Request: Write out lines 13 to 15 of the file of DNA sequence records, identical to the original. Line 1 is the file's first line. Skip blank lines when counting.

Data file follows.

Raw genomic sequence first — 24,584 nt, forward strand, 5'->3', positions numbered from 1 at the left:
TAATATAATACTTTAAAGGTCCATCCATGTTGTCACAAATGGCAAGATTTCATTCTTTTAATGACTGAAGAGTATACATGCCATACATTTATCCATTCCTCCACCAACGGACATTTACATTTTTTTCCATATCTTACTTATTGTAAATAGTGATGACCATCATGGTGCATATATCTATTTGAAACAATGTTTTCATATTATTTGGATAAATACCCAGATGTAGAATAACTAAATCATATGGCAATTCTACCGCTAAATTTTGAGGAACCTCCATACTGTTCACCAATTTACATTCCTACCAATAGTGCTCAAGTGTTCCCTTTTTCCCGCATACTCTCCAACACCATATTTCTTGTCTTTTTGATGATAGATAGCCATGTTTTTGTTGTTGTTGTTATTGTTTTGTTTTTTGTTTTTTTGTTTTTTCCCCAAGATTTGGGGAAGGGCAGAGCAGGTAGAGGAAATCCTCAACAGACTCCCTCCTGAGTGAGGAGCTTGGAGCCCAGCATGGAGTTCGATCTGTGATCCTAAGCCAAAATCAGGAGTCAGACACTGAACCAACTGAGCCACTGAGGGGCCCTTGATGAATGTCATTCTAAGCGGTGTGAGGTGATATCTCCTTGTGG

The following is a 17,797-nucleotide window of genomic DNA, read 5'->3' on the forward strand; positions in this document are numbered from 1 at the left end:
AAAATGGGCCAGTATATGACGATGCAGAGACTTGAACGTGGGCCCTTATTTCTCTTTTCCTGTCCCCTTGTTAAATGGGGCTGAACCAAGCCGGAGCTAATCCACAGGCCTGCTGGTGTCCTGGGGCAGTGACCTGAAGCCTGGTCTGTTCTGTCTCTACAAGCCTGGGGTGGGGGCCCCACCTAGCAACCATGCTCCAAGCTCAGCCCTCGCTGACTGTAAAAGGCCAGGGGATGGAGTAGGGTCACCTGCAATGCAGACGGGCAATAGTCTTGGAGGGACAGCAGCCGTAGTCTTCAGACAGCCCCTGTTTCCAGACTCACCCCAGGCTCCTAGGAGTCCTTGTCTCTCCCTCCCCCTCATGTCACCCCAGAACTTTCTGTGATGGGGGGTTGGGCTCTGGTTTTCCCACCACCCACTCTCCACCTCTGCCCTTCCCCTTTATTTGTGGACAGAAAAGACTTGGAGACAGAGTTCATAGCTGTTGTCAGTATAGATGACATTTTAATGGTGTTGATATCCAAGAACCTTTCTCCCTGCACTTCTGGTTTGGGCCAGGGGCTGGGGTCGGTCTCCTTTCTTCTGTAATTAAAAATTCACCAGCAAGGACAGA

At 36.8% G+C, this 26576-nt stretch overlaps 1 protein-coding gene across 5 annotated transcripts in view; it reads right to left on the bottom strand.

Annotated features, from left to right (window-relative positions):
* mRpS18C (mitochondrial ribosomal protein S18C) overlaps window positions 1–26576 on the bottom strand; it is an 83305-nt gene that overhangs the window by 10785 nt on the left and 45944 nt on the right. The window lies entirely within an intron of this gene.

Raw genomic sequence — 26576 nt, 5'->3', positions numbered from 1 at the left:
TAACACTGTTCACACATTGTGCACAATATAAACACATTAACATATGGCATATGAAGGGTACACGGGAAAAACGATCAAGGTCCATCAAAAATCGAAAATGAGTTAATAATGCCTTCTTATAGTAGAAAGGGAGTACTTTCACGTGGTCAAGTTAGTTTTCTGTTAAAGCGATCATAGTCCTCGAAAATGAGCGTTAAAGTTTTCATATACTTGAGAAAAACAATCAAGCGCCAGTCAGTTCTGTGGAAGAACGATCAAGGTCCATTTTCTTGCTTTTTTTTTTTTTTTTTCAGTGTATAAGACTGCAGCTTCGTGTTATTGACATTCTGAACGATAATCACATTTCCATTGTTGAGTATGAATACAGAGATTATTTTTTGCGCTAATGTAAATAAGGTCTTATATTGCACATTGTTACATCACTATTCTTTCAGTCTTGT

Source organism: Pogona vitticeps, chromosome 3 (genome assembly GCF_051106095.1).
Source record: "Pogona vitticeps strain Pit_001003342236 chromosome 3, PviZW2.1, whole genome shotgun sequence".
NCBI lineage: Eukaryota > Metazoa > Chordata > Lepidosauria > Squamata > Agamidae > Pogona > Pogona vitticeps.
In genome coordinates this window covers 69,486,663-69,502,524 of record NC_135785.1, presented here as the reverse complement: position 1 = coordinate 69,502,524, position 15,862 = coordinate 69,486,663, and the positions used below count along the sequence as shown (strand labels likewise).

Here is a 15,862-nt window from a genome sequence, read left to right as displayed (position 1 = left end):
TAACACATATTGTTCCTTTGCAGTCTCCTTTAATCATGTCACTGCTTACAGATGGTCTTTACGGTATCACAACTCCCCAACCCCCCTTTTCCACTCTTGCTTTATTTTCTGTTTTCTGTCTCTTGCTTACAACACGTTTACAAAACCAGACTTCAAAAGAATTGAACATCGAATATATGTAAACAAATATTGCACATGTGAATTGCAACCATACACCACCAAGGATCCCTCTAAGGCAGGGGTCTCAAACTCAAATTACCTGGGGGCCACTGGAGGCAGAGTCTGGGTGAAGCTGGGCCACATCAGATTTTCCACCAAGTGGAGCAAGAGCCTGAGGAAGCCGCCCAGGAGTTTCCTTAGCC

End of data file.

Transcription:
In genome coordinates this window covers 69,486,663-69,502,524 of record NC_135785.1, presented here as the reverse complement: position 1 = coordinate 69,502,524, position 15,862 = coordinate 69,486,663, and the positions used below count along the sequence as shown (strand labels likewise).

Here is a 15,862-nt window from a genome sequence, read left to right as displayed (position 1 = left end):
TAACACATATTGTTCCTTTGCAGTCTCCTTTAATCATGTCACTGCTTACAGATGGTCTTTACGGTATCACAACTCCCCAACCCCCCTTTTCCACTCTTGCTTTATTTTCTGTTTTCTGTCTCTTGCTTACAACACGTTTACAAAACCAGACTTCAAAAGAATTGAACATCGAATATATGTAAACAAATATTGCACATGTGAATTGCAACCATACACCACCAAGGATCCCTCTAAGGCAGGGGTCTCAAACTCAAATTACCTGGGGGCCACTGGAGGCAGAGTCTGGGTGAAGCTGGGCCACATCAGATTTTCCACCAAGTGGAGCAAGAGCCTGAGGAAGCCGCCCAGGAGTTTCCTTAGCC